Denver approves Stanley Cup bar expansion

DENVER — We often hear entrepreneurs complain about local bureaucracy, but this time it’s different. Many are praising the city of Denver for cutting red tape.

In an unprecedented move, Denver will allow bars and restaurants to expand where they can legally serve liquor and liquor during the Stanley Cup Finals.

The move comes after the Colorado Avalanche’s epic win over the Edmonton Oilers in the Western Conference Finals.

SEE MORE INFORMATION: Colorado Avalanche back in Stanley Cup Finals for the first time since 2001

It’s called a temporary modification of premises.

“We’re looking at the idea of ​​what we can do to help these businesses thrive and give customers an opportunity to go out and celebrate together,” said Eric Escudero, a spokesman for the Denver Department of Tax and Licensing. As a result, the City of Denver is announcing that we will waive the 30-day requirement for bars and restaurants that wish to expand the area where they can serve alcoholic beverages. on having an Avalanche lookout party.”

The modification would essentially allow companies to set up service areas and tents outside, often in common spaces, grassy areas or parking lots. This would expand its operations to the Stanley Cup Final.

“This sounds like a party to me,” said Gingie Fairfield, bartender and waitress at The Cherry Cricket Ballpark.

“That would certainly create a lot of excitement,” said Noel Hickey, owner of Celtic on Market.

Both said this move has the potential to bring companies together.

“Do a little thing up front and maybe sell exclusive drinks that we make,” Fairfield said of possible ideas. “And then people can go out and get someone else’s exclusive drinks. If a bar has, you know, a piña colada as a drink, we know it and so we can make a margarita or something. And then we can all work together.”

“Absolutely,” Hickey agreed. “This creates a party zone near the stadium where everyone can come in and have their party before the game and then go into the bars to watch the games. … Whenever you can bring more people into the city center it’s always a good thing.”

SEE MORE INFORMATION: Fans of Avalanche and City of Denver prepare for Stanley Cup final

The city said that, after two years of lockdowns, this is something it can do to give back.

“We will always try to help as many people as possible,” Escudero said. “We know we want to help our restaurants and bars, especially considering what they’ve been through during the pandemic. And this is a golden opportunity for them to expand how much money they’re making to make up for the losses they’ve taken during the pandemic. And, of course, we will have people ready to answer any questions, so as many companies as possible can benefit from it.”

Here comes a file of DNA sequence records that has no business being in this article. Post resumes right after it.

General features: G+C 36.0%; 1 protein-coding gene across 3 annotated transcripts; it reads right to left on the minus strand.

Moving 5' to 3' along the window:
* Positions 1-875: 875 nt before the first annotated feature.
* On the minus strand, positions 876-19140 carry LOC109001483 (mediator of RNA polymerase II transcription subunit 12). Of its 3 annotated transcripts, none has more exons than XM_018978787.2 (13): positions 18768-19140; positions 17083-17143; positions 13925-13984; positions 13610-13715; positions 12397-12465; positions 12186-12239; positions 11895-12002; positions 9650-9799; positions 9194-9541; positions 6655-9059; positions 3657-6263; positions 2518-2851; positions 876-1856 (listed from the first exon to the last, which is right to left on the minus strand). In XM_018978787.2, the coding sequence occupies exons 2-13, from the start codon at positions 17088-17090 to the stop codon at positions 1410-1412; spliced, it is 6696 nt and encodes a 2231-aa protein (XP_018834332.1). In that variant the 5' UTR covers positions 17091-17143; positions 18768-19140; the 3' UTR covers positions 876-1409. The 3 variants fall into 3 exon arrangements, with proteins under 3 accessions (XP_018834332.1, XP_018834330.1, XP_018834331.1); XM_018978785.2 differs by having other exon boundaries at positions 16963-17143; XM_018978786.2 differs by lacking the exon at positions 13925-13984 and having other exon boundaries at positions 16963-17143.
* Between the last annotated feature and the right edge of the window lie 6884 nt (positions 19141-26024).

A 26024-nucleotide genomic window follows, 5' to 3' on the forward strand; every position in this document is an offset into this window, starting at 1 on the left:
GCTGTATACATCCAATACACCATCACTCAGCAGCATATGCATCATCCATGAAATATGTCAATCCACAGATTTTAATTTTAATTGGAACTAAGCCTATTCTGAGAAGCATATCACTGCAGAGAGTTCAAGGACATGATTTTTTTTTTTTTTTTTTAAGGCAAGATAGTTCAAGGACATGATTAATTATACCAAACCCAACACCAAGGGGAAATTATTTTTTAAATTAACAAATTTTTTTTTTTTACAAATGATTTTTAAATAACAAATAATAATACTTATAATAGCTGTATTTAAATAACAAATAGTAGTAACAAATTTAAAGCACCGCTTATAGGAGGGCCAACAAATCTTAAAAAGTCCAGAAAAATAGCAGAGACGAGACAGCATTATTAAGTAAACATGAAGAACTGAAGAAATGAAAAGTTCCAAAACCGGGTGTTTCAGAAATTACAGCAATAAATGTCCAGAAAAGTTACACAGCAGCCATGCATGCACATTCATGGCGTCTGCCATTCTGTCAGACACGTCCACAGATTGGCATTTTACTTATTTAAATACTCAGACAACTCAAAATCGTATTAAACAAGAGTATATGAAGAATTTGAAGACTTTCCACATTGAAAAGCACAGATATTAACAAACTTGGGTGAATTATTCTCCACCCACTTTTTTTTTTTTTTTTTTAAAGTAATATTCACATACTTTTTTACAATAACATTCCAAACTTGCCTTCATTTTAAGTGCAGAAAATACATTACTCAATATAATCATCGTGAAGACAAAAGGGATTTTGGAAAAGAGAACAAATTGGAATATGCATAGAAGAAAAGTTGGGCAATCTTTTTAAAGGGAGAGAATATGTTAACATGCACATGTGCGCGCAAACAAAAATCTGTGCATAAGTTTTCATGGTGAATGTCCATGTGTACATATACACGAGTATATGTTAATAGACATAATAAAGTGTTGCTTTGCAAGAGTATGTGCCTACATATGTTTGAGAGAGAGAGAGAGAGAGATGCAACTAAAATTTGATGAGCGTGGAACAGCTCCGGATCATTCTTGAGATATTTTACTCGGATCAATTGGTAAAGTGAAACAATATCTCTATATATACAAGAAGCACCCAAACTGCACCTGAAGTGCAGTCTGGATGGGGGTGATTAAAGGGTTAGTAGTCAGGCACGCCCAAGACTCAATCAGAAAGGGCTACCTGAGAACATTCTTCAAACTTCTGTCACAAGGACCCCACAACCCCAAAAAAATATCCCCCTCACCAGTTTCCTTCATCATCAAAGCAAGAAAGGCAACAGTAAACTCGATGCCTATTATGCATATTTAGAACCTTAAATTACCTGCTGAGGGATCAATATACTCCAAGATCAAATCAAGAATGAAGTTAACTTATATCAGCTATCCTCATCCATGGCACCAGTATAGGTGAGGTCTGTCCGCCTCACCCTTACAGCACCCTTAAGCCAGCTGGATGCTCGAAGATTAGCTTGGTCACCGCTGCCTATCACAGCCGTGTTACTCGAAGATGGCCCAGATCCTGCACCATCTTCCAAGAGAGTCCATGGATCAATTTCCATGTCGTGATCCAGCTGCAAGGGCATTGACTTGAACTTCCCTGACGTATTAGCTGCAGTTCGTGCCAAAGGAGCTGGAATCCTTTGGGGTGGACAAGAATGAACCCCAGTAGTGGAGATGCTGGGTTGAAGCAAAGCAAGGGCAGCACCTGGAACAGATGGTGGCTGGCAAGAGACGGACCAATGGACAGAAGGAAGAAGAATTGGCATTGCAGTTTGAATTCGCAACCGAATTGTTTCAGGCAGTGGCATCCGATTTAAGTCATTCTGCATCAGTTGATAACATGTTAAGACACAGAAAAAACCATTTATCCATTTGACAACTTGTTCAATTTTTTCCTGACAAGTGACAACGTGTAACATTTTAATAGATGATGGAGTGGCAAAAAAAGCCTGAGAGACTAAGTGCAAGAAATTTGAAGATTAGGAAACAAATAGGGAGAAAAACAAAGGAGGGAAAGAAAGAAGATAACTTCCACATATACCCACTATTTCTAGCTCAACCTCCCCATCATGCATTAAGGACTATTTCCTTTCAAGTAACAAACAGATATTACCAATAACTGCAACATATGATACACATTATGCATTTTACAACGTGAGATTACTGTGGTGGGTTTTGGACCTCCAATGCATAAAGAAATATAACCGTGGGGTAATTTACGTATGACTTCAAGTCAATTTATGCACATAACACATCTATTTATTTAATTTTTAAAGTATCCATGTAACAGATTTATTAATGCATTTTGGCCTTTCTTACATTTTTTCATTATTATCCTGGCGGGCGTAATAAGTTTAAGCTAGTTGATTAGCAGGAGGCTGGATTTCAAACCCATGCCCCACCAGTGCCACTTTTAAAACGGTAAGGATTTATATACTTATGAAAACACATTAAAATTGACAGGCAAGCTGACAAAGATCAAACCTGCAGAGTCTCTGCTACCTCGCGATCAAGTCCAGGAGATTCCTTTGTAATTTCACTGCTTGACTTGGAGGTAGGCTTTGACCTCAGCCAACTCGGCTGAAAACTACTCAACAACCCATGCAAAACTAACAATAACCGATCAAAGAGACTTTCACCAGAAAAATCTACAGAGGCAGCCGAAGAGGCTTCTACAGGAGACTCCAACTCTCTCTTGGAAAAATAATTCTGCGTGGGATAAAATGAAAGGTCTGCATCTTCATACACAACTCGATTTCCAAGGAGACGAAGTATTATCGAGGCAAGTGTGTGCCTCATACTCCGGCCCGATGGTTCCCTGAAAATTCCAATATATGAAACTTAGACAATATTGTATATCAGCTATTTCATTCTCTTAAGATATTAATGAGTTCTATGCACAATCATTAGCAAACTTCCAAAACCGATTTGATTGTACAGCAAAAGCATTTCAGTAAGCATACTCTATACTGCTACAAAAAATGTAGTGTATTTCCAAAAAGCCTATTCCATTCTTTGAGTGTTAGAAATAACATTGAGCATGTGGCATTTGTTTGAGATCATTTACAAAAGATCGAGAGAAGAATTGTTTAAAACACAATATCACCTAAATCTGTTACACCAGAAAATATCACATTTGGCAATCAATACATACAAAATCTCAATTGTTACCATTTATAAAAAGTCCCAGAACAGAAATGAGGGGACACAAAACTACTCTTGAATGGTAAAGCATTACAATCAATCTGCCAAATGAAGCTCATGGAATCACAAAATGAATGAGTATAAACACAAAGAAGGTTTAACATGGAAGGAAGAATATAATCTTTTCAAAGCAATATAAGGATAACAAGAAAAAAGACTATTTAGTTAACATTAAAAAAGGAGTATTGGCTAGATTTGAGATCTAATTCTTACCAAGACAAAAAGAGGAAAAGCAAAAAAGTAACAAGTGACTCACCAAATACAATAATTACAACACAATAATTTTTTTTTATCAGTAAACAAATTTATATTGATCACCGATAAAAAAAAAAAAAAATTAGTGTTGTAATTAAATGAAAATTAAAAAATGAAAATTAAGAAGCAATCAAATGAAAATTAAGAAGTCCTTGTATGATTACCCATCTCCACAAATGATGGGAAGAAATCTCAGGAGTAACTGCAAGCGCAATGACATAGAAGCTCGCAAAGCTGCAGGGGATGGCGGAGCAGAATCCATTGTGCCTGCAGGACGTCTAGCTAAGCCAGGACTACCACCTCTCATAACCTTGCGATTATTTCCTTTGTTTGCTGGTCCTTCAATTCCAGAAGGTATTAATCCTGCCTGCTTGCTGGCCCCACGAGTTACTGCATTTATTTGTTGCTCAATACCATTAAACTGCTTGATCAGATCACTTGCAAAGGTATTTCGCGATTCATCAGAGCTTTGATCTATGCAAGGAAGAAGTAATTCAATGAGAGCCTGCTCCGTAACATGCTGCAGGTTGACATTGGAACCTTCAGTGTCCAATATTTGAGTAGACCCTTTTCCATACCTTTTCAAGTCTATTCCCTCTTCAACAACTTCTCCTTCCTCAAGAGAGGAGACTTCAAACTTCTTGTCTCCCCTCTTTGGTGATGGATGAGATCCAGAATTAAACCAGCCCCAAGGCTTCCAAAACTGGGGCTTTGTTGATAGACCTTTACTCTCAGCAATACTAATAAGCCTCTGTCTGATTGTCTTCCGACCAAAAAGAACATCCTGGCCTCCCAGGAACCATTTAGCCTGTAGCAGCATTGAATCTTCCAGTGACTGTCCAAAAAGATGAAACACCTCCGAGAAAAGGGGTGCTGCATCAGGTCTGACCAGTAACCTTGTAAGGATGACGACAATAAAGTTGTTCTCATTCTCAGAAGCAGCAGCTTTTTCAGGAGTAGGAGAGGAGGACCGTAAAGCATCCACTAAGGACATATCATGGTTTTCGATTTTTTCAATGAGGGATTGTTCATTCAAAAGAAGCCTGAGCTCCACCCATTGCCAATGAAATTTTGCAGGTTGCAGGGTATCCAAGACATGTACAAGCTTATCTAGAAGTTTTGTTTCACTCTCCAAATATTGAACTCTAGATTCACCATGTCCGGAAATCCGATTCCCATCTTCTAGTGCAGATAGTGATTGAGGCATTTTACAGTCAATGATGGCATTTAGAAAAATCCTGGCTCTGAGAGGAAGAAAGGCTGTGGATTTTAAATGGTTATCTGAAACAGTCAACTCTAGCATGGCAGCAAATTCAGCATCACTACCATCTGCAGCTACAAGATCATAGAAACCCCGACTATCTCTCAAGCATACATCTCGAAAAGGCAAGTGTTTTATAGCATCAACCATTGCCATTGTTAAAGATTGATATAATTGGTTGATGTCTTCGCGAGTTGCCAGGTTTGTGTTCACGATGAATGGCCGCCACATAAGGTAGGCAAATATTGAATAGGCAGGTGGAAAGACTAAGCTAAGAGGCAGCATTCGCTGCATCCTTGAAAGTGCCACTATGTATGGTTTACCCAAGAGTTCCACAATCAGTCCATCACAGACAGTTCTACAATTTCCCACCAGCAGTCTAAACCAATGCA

The city says it cannot guarantee that all applications will be approved, but it will consider all of them. To apply, click here.

“It costs nothing to sign up,” Escudero said. “It doesn’t hurt to apply to see if you have an opportunity to do so. It’s great to see everyone from Denver and Colorado get excited and behind the Avalanche, and this is a great opportunity for people to come together.”

The city said companies must also have an adequate security plan in place if they choose to participate.

“We want to make sure it’s safe, that there’s safety and a plan for the garbage, so it doesn’t become a negative for our city,” Escudero said. “But I would encourage companies to also plan ahead. If this works, it would be good for companies to start looking at the Super Bowl. If the Broncos get there, we could do it again for this event.”

“I think it’s a really good way to bring the community together and, honestly, bring the bars together as well,” Fairfield said.

SEE MORE INFORMATION: Want to watch the Stanley Cup final at Ball Arena? get ready to pay

And it gives most fans a place to celebrate during games, with ticket prices already in the thousands of dollars.

“Tickets are incredibly expensive, I believe, starting at $1,000 on nosebleeds. So this is like opening day of baseball where everybody comes to the center,” Hickey said. “They want to be a part of the action, but only 42,000 come to the game.”

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